Jodi Picoult (Nineteen Minutes)
The reason [James Clerk] Maxwell's Demon cannot exist is that it does take resources to perform an act of discrimination. We imagine computation is free, but it never is. The very act of choosing which particle is cold or hot itself becomes an energy drain and a source of waste heat. The principle is also known as "no free lunch." We do our best to implement Maxwell's Demon whenever we manipulate reality with our technologies, but we can never do so perfectly; we certainly can't get ahead of the game, which is known as entropy. All the air conditioners in a city emit heat that makes the city hotter overall. While you can implement what seems to be a Maxwell's Demon if you don't look too far or too closely, in the big picture you always lose more than you gain. Every bit in a computer is a wannabe Maxwell's Demon, separating the state of "one" from the state of "zero" for a while, at a cost. A computer on a network can also act like a wannabe demon if it tries to sort data from networked people into one or the other side of some imaginary door, while pretending there is no cost or risk involved.
Jaron Lanier (Who Owns the Future?)
The problem was that this sort of training took weeks, if not months—and we still had to go through the door in the meantime. We tried to do the exercises. We gave it our best shot. Or to be honest, we gave it our best shot for a while. But it was exhausting, for us and for Oliver. He was so finely attuned to the various stages Jude and I had for getting ready to leave that as soon as we tried to decouple one cue from his “they are leaving me” anxiety, picking up our keys, for example, Oliver would figure out another, such as making our lunches or putting on our work clothes. He may have been dysfunctional and disturbed, but he wasn’t stupid. Sometimes I stored my computer bag in our building’s shared hallway because even the sight of it would make Oliver start vigilantly watching for our departure, panting heavily and pacing. He also reacted to the sight of suitcases. And the putting on of shoes. And the opening of the coat closet. Possibly, if Jude and I had left for work naked, through a window, with no lunches, no keys, no bags, no shoes, and at odd hours, we could have avoided triggering Oliver’s anxiety.
Laurel Braitman (Animal Madness: How Anxious Dogs, Compulsive Parrots, and Elephants in Recovery Help Us Understand Ourselves)
On the doorstep Adele met Tony Limpsfield. She hurried him into her motor, and told the chauffeur not to drive on. "News!" she said. "Lucia's going to have a lover." "No!" said Tony in the Riseholme manner "But I tell you she is. He's with her now." "They won't want me then," said Tony. "And yet she asked me to come at half-past five." "Nonsense, my dear. They will want you, both of them. . . . Oh Tony, don't you see? It's a stunt." Tony assumed the rapt expression of Luciaphils receiving intelligence. "Tell me all about it," he said. "I'm sure I'm right," said she. "Her poppet came in just now, and she held his hand as women do, and made him draw his chair up to her, and said he scolded her. I'm not sure that he knows yet. But I saw that he guessed something was up. I wonder if he's clever enough to do it properly. . . . I wish she had chosen you, Tony, you'd have done it perfectly. They have got--don't you understand?--to have the appearance of being lovers, everyone must think they are lovers, while all the time there's nothing at all of any sort in it. It's a stunt: it's a play: it's a glory." "But perhaps there is something in it," said Tony. "I really think I had better not go in." "Tony, trust me. Lucia has no more idea of keeping a real lover than of keeping a chimpanzee. She's as chaste as snow, a kiss would scorch her. Besides, she hasn't time. She asked Stephen there in order to show him to me, and to show him to you. It's the most wonderful plan; and it's wonderful of me to have understood it so quickly. You must go in: there's nothing private of any kind: indeed, she thirsts for publicity." Her confidence inspired confidence, and Tony was naturally consumed with curiosity. He got out, told Adele's chauffeur to drive on, and went upstairs. Stephen was no longer sitting in the chair next to Lucia, but on the sofa at the other side of the tea-table. This rather looked as if Adele was right: it was consistent anyhow with their being lovers in public, but certainly not lovers in private. "Dear Lord Tony," said Lucia--this appellation was a halfway house between Lord Limpsfield and Tony, and she left out the "Lord" except to him--"how nice of you to drop in. You have just missed Adele. Stephen, you know Lord Limpsfield?" Lucia gave him his tea, and presently getting up, reseated herself negligently on the sofa beside Stephen. She was a shade too close at first, and edged slightly away. "Wonderful play of Tchekov's the other day," she said. "Such a strange, unhappy atmosphere. We came out, didn't we, Stephen, feeling as if we had been in some remote dream. I saw you there, Lord Tony, with Adele who had been lunching with me." Tony knew that: was not that the birthday of the Luciaphils?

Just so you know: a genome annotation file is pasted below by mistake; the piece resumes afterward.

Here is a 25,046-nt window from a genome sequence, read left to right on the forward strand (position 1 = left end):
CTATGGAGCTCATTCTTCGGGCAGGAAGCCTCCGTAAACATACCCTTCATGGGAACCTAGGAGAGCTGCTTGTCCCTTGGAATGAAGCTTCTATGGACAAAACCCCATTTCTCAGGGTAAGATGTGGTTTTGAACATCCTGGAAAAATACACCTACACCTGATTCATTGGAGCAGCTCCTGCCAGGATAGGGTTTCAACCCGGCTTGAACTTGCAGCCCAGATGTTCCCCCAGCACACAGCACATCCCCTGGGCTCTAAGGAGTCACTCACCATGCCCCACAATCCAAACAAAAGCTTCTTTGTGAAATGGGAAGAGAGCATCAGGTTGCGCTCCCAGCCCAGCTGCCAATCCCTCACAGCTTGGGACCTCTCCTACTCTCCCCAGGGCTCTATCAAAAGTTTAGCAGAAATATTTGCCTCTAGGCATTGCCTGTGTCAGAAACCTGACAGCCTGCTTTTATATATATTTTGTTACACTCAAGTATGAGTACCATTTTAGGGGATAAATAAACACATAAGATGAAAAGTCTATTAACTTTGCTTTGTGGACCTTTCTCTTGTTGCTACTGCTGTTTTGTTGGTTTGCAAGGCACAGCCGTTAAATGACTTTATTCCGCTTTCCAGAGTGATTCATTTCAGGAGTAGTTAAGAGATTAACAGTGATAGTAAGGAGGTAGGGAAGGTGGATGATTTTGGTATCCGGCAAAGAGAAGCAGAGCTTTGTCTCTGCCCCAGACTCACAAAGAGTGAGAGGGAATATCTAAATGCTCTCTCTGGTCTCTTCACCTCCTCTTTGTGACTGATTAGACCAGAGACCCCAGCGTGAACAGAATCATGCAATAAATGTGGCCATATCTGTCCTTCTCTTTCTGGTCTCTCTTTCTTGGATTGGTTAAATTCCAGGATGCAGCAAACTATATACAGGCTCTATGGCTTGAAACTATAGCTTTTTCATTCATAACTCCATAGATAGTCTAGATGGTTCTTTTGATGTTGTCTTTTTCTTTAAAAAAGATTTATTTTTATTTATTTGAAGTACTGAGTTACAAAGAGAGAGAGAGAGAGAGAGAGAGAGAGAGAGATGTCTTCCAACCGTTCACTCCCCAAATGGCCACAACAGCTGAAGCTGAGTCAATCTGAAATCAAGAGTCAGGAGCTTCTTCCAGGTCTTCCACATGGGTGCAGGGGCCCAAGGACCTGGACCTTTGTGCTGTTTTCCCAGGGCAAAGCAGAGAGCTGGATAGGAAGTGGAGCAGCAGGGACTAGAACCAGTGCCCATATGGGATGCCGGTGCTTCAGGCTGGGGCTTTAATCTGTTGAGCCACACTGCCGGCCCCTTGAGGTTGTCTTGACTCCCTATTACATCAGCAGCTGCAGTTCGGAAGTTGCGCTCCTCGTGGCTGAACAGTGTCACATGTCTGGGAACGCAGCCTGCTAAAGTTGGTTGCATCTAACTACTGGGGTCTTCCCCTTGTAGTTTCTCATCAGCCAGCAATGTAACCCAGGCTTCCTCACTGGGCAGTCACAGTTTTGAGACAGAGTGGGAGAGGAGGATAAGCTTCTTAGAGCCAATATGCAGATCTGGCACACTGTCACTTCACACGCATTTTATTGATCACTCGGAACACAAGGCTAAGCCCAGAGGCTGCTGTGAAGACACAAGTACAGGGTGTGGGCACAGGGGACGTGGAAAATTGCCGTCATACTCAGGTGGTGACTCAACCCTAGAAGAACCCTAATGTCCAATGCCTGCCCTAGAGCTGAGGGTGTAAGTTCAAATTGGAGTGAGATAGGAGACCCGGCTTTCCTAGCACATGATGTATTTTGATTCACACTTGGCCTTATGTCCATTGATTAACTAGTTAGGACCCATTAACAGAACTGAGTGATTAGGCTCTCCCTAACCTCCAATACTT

E.F. Benson (Lucia in London (Lucia, #3))